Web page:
tvOS App Store After One Month: 2624 Apps in Total, Entertainment Apps Most …

11 Dec 2015 | Author: | No comments yet »

Apple TV Now Has Over 2,600 Apps, Largest Category Is Games.

If you noticed video updates this year coming from the likes of celebrities Jimmy Fallon and Ellen DeGeneres, US presidential candidate Donald Trump, citizen journalists or your friends, well, you’re not alone.A new report out today details the growth of the Apple TV App Store in the month or so it’s been live, noting that the store has already grown to include 2,624 applications, the majority being games. The pressure-sensitive 3D Touch technology built into the displays of new iPhones technically makes this possible, but Apple has already refused to let apps into the App Store for trying to cash in on this unconventional idea. The live video-streaming app Periscope took off big-time in 2015; now, Apple has named it the coveted iPhone App of the Year in its annual year-end ranking of the best in mobile tech. “This game-changer made sharing and watching live videos an instant obsession,” said Apple in offering the nod.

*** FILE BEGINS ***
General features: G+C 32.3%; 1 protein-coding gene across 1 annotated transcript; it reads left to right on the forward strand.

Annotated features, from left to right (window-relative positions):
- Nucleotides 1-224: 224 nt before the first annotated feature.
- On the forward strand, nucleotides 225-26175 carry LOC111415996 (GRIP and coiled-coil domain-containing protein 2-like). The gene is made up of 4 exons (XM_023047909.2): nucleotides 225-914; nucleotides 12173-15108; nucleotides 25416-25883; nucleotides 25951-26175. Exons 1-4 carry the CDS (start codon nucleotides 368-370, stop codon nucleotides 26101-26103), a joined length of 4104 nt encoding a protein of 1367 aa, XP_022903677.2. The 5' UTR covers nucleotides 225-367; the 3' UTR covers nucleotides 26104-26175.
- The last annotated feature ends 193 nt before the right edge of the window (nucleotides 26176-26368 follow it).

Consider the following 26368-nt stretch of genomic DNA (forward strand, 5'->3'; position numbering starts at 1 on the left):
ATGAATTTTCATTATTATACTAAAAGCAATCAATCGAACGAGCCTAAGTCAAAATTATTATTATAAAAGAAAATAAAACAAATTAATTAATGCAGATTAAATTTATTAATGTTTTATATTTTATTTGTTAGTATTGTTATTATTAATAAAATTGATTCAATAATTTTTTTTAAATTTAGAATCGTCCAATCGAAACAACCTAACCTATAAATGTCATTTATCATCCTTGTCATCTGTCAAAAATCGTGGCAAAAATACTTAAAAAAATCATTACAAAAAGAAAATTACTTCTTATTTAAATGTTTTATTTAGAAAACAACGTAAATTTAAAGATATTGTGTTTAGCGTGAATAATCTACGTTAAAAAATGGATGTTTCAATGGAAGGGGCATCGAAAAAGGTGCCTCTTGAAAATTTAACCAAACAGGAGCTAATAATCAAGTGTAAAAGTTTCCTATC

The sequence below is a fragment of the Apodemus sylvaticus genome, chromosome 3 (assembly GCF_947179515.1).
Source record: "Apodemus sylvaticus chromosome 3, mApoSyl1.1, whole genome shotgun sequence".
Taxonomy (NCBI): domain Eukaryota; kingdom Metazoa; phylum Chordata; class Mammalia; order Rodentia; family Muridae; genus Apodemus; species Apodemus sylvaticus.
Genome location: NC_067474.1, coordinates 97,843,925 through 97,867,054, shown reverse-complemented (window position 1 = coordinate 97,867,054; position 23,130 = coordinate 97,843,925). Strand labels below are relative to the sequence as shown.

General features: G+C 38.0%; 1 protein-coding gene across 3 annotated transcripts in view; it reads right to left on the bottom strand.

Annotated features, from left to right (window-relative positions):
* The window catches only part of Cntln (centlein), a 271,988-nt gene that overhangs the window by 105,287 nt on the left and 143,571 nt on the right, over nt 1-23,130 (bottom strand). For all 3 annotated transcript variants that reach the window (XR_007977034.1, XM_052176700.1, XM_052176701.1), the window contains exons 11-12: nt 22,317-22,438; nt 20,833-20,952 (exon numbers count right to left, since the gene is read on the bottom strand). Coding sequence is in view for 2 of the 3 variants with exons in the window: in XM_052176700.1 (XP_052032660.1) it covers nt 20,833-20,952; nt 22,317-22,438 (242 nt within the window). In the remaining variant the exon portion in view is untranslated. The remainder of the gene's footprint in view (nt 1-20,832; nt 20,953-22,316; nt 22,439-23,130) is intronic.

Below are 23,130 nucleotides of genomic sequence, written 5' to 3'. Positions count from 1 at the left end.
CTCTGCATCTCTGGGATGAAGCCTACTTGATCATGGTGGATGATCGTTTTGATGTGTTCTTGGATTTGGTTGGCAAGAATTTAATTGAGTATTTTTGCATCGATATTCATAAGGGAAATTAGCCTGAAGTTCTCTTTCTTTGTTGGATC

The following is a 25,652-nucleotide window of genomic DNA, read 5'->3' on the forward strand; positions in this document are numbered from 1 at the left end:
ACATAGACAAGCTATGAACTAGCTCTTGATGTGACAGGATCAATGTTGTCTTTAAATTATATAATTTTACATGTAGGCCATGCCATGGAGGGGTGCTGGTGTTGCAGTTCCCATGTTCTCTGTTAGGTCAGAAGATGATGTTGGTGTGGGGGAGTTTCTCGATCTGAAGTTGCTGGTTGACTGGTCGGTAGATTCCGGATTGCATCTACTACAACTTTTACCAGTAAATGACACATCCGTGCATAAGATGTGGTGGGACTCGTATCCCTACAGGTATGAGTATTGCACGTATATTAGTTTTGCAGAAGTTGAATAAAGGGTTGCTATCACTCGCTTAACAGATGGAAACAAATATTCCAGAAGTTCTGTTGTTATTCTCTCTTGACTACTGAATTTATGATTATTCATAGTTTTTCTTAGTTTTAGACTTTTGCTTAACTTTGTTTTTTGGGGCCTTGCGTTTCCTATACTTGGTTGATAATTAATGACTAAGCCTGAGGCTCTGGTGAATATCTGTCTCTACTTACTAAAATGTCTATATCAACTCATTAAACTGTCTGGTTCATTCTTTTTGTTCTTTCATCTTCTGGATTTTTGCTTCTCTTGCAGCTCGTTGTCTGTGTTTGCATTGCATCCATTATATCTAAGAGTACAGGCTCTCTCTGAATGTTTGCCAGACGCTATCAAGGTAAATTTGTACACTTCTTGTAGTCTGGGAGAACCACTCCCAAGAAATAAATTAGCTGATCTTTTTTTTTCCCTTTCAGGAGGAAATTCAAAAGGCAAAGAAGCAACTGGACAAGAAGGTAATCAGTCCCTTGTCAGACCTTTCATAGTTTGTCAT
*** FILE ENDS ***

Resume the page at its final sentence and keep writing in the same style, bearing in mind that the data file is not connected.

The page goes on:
The 1.5 billion strong social network Facebook recently added Live Video, as a test, and after the initial test with celebrities and journalists, Facebook says more of its members will begin to see it showing up their in status updates. Details of apps broken down by category was also included in the company’s analysis, and not surprisingly, “Games” was the most popular category with 1,002 apps (or 38% of all apps). Number one on the Google Play “Best” list is Flipagram, which marries your Camera Roll photos with music to create little music videos that can be shared on Instagram and Facebook. The report confirms the popularity of some of these additional categories, noting that behind Games and Entertainment, the next next most popular were Education, Lifestyle, Utilities, Music, Health & Fitness, Photography, News and Sports. A “training” mode — something that might’ve slipped by Apple’s app review team — allows users to determine the weight of items placed onto the iPhone.